For most of us, the look of motherhood occupies a space between sweatpants and stilettos. In the early fifties, psychoanalyst Donald Winnicott described the "good-enough mother" as attached to her child but still independent and far from perfect – a healthy ideal of commitment and distance. Moms wondering who to emulate should perhaps take heed, abandoning hope of stylish perfection and looking toward "good-enough" fashion icons.

Begin, perhaps, with the enchanting Literary Mom. For me, these were writers of the seventies and eighties, the women my mother read and whose author photos I would study. There was Margaret Atwood, with loose curls, scarves around her neck and always the same Mona Lisa smile – serious bohemian chic. Joan Didion's early work always contained descriptions of her wearing a "shift" – such an evocative, solid word and garment. A woman in a shift has places to go. Didion completed her look with giant sunglasses, a cigarette and a purse big enough for a notebook.

It's possible that Literary Mom – a subspecies of Working Mom – may not get the biggest Mother's Day bouquet. Rebecca Walker still grumbles about Alice's parenting, but she did inherit her ability to layer necklaces. For all of these women, there were children, both in and out of their stories, but there was also a confidence in the way they dressed. They were mothers, but not just that.

Sharing a similar space with Literary Mom is Rock Mom. Patti Smith left her New York vagabond youth to move to Michigan for the carpool years, but she never strayed from her signature gaunt androgyny. The white shirt and skinny black tie that she wore on the cover of Horses, her hair slashed in a Keith Richards mass, is a timeless look, as defiant and in vogue now as it was in 1975.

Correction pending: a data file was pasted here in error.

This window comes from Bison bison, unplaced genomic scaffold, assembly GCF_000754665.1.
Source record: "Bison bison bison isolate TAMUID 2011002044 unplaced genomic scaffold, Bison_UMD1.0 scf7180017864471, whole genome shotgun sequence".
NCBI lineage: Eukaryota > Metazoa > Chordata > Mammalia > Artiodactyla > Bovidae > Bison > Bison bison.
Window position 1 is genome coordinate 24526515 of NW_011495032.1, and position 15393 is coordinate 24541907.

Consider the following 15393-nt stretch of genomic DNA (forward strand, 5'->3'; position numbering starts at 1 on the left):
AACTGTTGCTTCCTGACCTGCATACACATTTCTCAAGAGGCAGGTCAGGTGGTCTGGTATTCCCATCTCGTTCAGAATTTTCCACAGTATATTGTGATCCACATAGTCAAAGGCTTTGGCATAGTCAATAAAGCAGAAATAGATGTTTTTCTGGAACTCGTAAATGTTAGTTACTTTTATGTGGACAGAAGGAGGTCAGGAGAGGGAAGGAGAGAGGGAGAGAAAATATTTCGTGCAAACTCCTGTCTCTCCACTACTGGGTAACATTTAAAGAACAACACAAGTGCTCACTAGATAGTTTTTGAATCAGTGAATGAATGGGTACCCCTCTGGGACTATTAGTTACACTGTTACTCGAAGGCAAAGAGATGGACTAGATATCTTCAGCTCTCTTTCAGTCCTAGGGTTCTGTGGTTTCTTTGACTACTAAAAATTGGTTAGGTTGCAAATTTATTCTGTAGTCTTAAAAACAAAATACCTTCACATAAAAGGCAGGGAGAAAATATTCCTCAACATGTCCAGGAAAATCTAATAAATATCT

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The mom who continues to rock provides assurance that the wild side does not vanish the moment one gives birth. Indeed, Gwen Stefani's coolest style incarnation – replacing the belly shirts with her current glam-punk uniform of drapey pants, high ankle boots and poppy-red lipstick – has coincided with motherhood.

While Rock Mom loudly claims her space, Public Mom makes both mothering and dressing look effortless Michelle Obama wears conservative, sleeveless dresses but in rainbow colours – a hint of the playful in the formidable (which may be another definition of the "good-enough mom"). It was wince-inducing when she reduced herself to "mom-in-chief" during the last election, but Obama is savvy: The mom card has political capital. It's a quick way to humanize powerful women as well as their husbands. Jacqueline Kennedy Onassis in an ivory-silk Oleg Cassini dress was even more loved when the outfit was accessorized with John Jr. pulling at her triple-strand pearls.

Though not yet achieving Jackie-level sophistication, Sophie Grégoire, wife of Justin Trudeau, might yet bring some style to Sussex Drive. A former model and Holt Renfrew buyer with a penchant for purple, she could be the most fashion-forward high-ranking political spouse since her mother-in-law (pantsuits!).

Ultimately, stylish moms serve as reminders that the expressive, joyful, creative parts of the self don't end when motherhood begins. I remember a veteran-mom friend visiting me during the overwhelming first days with my baby, saying: "Don't worry, you still have your brain." That was the most important – and comforting – truth. But it was also good news to discover, eventually, that I still had my closet, too.